111

Id.

112

This qualification was apparently designed to allay the fears expressed by President Ford, but the President was unwilling to accept legislation that still clearly placed the burden on the government under a De novo standard of judicial review. The President therefore vetoed the bill after both Houses of Congress had passed the Conference version.34 In his veto message the President offered a final proposal, quite similar to the bill originally reported by the Senate Committee on the Judiciary and rejected by the full Senate:

113

I propose, therefore, that where classified documents are requested the courts could review the classification, but would have to uphold the classification if there is a reasonable basis to support it. In determining the reasonableness of the classification, the courts would consider all attendant evidence prior to resorting to an In camera examination of the document.

114

Message from the President of the United States Vetoing H.R. 12471, H.Doc. No. 93-983, 93d Cong., 2d Sess., Reprinted in Source Book, Supra, at 484.

115

The debate on whether to override the President's veto rehearsed for one last time the arguments over the need for and the danger of De novo judicial review in cases involving issues of national security. In the wake of Watergate the sentiments of both Houses of Congress were perhaps most succinctly summarized by Senator Baker:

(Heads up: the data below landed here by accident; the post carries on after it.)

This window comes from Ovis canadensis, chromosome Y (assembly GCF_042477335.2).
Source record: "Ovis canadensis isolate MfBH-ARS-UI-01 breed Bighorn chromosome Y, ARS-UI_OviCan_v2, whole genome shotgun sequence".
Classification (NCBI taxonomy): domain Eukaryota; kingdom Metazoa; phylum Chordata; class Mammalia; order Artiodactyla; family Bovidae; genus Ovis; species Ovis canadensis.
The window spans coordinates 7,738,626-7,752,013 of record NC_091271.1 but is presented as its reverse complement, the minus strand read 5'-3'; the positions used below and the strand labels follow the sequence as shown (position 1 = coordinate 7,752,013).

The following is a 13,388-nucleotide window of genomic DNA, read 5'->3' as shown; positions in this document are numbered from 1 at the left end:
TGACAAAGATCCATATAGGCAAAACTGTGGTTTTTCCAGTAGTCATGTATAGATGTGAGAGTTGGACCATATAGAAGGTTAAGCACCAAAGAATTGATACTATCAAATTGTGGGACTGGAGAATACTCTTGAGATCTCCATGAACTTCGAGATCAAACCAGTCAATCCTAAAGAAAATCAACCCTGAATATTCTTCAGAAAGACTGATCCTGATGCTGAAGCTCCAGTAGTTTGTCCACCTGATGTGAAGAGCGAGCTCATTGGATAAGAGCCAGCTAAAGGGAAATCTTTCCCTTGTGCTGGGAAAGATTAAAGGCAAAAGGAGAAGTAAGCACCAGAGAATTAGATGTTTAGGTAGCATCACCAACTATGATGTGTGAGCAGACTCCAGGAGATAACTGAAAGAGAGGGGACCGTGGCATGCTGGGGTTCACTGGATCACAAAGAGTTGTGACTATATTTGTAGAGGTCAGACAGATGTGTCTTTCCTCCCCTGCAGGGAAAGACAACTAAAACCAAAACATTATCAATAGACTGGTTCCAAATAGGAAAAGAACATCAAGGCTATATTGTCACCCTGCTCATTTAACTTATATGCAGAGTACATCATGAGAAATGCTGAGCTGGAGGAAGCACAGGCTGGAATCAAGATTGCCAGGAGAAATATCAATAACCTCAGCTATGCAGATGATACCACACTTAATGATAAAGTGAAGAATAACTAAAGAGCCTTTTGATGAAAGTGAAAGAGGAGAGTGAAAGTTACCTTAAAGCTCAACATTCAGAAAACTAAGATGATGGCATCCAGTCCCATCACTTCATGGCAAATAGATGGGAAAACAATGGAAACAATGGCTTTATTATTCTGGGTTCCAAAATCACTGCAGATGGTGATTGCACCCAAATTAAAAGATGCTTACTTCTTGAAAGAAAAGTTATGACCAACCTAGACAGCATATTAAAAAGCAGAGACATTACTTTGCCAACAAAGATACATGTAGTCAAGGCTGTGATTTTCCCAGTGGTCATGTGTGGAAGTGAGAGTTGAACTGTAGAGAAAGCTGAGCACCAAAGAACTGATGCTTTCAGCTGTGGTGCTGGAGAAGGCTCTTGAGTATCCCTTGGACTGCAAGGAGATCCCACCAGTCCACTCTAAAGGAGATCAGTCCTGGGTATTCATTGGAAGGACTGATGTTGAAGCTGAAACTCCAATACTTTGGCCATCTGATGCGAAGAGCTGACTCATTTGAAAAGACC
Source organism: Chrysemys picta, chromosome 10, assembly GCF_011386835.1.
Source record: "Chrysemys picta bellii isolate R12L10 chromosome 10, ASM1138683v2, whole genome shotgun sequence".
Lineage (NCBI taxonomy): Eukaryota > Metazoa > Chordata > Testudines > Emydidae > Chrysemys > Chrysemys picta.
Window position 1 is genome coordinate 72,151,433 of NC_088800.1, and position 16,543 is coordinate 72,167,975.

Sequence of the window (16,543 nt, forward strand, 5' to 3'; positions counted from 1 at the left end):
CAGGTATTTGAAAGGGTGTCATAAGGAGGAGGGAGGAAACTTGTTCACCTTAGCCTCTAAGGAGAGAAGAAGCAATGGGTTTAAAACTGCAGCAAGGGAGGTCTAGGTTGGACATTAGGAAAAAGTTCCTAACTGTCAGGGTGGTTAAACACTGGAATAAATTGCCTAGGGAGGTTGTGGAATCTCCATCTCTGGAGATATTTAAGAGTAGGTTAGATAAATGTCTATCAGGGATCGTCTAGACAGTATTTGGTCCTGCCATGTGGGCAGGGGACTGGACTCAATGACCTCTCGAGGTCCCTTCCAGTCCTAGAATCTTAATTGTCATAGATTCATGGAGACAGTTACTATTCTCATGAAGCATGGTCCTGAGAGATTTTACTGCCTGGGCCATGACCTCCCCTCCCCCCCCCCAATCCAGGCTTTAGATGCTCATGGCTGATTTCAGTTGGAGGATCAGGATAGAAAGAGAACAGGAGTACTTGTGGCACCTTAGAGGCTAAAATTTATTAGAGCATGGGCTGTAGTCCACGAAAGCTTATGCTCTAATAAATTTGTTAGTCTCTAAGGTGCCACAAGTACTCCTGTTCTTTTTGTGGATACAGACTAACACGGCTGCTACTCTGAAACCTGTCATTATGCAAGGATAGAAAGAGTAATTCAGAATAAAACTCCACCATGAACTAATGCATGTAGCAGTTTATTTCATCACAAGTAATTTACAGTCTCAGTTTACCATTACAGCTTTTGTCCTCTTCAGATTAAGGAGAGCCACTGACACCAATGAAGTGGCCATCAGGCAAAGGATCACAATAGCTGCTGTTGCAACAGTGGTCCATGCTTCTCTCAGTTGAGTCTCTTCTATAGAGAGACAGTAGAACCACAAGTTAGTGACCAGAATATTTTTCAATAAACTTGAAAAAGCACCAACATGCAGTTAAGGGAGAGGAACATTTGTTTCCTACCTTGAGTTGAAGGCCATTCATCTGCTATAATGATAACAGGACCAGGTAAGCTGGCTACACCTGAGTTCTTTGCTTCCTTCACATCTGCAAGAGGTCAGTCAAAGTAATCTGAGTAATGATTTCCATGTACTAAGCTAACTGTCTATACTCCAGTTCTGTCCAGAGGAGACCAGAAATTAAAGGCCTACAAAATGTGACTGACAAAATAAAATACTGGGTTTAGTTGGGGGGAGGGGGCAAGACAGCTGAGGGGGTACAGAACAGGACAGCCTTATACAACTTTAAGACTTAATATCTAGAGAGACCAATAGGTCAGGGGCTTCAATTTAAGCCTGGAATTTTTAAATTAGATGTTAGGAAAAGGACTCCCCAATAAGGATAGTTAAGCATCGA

116

In short, recent experience indicates that the Federal Government exhibits a proclivity for overclassification of information, especially that which is embarrassing or incriminating; and I believe that this trend would continue if judicial review of classified documents applied a presumption of validity to the classification as recommended by the President. De novo judicial determination based on in camera inspection of classified documents as provided by the Freedom of Information Act amendments passed by the Congress insures confidentiality for genuine military, intelligence, and foreign policy information while allowing citizens, scholars, and perhaps even Congress access to information which should be in the public domain.

117

In balancing the minimal risks that a Federal judge might disclose legitimate national security information against the potential for mischief and criminal activity under the cloak of secrecy. I must conclude that a fully informed citizenry provides the most secure protection for democracy.